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Jen Cloher

DEAD WOOD FALLS   •  Jen Cloher & The Endless Sea

Australian roots rocker Jen Cloher was about five years old when Bruce Springsteen sat in his bedroom and recorded "State Trooper," a sparse and haunting song that typified his low key but emotionally powerful Nebraska album. What then would prompt Cloher as a twentysomething to not just cover Springsteen's song, but to embellish it with soundscape electric guitars, slinky vocals and bring the piece to a steamy, psychedelic climax?

Probably an ear for a great song (after all, Steve Earle covered "State Trooper" too), a fearless propensity to take risks with her music, and a determination to steer clear of the sickly sweet cuteness of many of her contemporaries. Add to this a rapidly developing and original songwriting style, a distinctively breathless vocal delivery reminiscent of Sarah McLachlan meets Pieta Brown, and you have the essence of Cloher's debut full length CD Dead Wood Falls.

Sadly (or maybe not), you won't find "State Trooper" on Dead Wood Falls. For that you'll either need to get to a Cloher gig or else hunt down Cloher's four-track EP Permanent Marker. 

Recording the album mostly live to tape over about five days with her band The Endless Sea produced the inevitable tensions, but also a great satisfaction. Cloher says, "It was an incredible amount of pressure to put ourselves under. By day four the claustrophobia...had set in so we were kinda glad we didn't have a record deal advance to keep us in there for five weeks!"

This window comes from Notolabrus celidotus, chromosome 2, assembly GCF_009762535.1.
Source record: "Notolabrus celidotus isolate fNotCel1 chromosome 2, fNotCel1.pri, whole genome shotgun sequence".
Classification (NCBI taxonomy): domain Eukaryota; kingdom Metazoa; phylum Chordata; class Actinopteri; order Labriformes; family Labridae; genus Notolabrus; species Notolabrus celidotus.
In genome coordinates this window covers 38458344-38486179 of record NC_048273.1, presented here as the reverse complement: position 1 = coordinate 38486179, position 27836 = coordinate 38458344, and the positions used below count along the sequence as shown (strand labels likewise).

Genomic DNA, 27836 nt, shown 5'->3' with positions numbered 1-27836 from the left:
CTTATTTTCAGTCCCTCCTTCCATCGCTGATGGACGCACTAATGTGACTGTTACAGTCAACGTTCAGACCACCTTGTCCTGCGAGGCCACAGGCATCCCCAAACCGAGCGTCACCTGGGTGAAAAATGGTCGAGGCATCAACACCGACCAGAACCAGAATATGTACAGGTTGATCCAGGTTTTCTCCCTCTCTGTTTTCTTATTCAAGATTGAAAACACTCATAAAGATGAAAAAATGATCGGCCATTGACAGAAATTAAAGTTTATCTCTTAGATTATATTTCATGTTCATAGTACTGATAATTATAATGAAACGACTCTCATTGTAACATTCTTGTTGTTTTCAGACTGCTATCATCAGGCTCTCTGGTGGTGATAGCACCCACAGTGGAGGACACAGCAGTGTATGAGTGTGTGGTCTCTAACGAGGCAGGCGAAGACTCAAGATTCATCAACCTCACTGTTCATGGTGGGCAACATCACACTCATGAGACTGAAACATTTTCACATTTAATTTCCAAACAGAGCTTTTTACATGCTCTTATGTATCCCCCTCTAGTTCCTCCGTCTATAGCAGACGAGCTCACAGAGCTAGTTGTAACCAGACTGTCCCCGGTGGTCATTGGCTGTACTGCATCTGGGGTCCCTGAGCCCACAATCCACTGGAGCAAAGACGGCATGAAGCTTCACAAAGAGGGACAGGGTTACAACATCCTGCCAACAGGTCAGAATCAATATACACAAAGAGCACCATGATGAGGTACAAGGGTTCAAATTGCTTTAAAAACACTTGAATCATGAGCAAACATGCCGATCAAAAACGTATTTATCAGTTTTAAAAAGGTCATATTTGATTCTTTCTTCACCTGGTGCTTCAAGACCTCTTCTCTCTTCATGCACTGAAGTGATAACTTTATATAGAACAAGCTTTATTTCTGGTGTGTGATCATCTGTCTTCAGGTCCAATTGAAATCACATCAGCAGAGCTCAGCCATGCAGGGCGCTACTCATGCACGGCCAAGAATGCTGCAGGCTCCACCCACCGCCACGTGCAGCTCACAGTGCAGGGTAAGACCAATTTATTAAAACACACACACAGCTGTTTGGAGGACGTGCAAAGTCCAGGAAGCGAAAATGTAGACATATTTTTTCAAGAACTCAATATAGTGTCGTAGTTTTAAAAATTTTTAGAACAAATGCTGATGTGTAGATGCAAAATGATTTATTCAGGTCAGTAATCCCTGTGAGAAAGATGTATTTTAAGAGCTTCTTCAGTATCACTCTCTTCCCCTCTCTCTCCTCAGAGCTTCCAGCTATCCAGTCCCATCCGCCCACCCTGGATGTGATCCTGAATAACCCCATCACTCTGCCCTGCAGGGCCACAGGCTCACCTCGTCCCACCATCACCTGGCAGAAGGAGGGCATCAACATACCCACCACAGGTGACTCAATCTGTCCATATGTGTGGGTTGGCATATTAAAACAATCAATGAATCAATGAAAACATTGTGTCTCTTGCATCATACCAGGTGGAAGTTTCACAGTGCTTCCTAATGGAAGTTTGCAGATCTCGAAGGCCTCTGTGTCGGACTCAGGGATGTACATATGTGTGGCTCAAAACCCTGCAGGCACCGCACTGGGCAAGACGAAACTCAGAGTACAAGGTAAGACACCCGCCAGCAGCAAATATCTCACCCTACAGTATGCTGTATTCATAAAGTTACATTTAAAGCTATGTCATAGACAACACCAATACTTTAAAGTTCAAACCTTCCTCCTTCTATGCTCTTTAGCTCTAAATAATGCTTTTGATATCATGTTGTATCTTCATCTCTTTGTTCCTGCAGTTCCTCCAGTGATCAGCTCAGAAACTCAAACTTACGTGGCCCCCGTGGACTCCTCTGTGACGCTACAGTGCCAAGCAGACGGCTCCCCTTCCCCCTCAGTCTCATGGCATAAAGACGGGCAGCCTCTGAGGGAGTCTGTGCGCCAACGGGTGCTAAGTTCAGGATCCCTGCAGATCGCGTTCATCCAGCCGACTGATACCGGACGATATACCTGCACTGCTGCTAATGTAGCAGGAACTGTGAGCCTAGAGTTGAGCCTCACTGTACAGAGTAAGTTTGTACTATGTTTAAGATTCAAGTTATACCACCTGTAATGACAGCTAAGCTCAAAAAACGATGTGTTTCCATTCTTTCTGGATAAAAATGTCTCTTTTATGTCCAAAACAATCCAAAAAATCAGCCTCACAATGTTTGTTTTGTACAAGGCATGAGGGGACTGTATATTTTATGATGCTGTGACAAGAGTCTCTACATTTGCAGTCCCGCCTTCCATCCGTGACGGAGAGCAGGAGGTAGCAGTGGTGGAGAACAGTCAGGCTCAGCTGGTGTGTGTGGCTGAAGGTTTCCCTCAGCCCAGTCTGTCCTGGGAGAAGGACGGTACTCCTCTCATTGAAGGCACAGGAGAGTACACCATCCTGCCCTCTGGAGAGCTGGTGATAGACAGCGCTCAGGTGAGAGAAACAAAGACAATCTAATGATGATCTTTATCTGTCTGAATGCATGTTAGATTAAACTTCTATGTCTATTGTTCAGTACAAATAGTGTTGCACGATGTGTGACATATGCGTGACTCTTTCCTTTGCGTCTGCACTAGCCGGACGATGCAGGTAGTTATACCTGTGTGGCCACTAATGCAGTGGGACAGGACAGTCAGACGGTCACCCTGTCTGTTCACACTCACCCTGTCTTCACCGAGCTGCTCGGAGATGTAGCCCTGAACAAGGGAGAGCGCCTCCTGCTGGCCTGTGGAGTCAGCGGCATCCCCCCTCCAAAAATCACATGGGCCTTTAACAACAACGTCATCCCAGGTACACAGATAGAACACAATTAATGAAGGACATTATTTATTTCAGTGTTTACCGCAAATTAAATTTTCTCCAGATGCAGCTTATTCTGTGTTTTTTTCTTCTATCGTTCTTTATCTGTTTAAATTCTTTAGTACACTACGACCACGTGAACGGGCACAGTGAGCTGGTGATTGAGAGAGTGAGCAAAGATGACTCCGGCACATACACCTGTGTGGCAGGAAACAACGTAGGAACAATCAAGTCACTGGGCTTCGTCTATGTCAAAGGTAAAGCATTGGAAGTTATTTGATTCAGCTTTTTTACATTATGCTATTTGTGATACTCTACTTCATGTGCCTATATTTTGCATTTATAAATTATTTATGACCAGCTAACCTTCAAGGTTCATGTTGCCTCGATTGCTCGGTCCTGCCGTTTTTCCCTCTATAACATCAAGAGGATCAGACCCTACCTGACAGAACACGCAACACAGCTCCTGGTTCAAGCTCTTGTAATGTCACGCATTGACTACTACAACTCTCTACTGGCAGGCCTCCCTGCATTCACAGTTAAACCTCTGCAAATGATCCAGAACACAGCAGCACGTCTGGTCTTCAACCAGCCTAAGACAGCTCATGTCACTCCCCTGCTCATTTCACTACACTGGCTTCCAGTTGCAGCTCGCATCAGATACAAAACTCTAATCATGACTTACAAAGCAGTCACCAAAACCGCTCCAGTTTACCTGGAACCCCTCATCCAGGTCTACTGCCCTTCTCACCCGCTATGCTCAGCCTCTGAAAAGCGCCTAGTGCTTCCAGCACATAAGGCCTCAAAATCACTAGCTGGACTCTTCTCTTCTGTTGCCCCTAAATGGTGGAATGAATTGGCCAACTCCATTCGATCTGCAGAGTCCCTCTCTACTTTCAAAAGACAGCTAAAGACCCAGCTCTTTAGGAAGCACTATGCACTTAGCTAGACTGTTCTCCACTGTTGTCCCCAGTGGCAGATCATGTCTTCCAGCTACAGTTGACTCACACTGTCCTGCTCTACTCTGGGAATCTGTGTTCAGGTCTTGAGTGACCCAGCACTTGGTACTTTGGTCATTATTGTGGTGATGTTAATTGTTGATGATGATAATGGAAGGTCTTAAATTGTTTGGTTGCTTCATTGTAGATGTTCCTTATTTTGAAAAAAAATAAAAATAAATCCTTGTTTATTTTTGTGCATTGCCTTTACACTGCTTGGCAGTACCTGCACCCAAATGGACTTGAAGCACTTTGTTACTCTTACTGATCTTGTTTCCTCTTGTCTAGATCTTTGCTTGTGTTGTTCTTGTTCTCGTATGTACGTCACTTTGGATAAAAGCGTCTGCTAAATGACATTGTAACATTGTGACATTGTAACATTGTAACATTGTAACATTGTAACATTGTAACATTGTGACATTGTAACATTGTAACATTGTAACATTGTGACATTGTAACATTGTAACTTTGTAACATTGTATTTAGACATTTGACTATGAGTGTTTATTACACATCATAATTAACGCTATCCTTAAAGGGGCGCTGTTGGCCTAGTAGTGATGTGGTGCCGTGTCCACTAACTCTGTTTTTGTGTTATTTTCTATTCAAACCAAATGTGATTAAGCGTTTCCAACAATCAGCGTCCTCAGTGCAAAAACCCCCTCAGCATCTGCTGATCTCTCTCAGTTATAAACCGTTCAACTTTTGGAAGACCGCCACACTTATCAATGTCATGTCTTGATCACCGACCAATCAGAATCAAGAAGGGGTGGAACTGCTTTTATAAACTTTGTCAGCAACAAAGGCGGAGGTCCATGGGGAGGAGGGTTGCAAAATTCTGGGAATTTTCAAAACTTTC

Ominous bass rumblings from bassist (Lord) Geoff Dunbar precede the slow burn of the title track. Cloher's sensual, smoky vocal emphasizes the stark questioning of the lyric. "If I could be in your city, if I could be in your town / If I could be plastered to your body / Would I be any better off there?"
"Peaks And Valleys" follows, an urgent punkish rocker full of angst and self-examination, driven by The Endless Sea's slap and punch. Cloher is in an uncompromising mood, spitting out self-admonitions: "Comes a time in this girl's life / You gotta break the chains, you gotta take the knife / You gotta cut it open / Gotta tear it out / Cut it open / Tear it out."

Other standout cuts on this uniformly appealing recording include the swaying, bluesy shuffle of "Spring," the unashamedly sexy "Red Room," and the earthy longing of "Rain." Throughout, the instrumentation is sparse yet strong, with Jen Solakis' drumming and Julien Poulson's electric guitars prominent. Spicing up the musical mix are several guest contributions from guitar prodigy Mia Dyson, adding depth and texture on baritone and lap-steel guitars.

Jen Cloher's Dead Wood Falls is indicative of something immensely appealing about the current crop of young Australian women singer/songwriters. Like her pals Dyson and Liz Stringer, they are all writing and performing very good songs now, but share a conviction that their best work is yet to come. May it be so. • Michael Hansen

return to covers      listen to clips      buy it here or here

jencloher.com       shinyrecords.com.au

you can currently hear "State Trooper" at her myspace page

more photos by Paul Gosney

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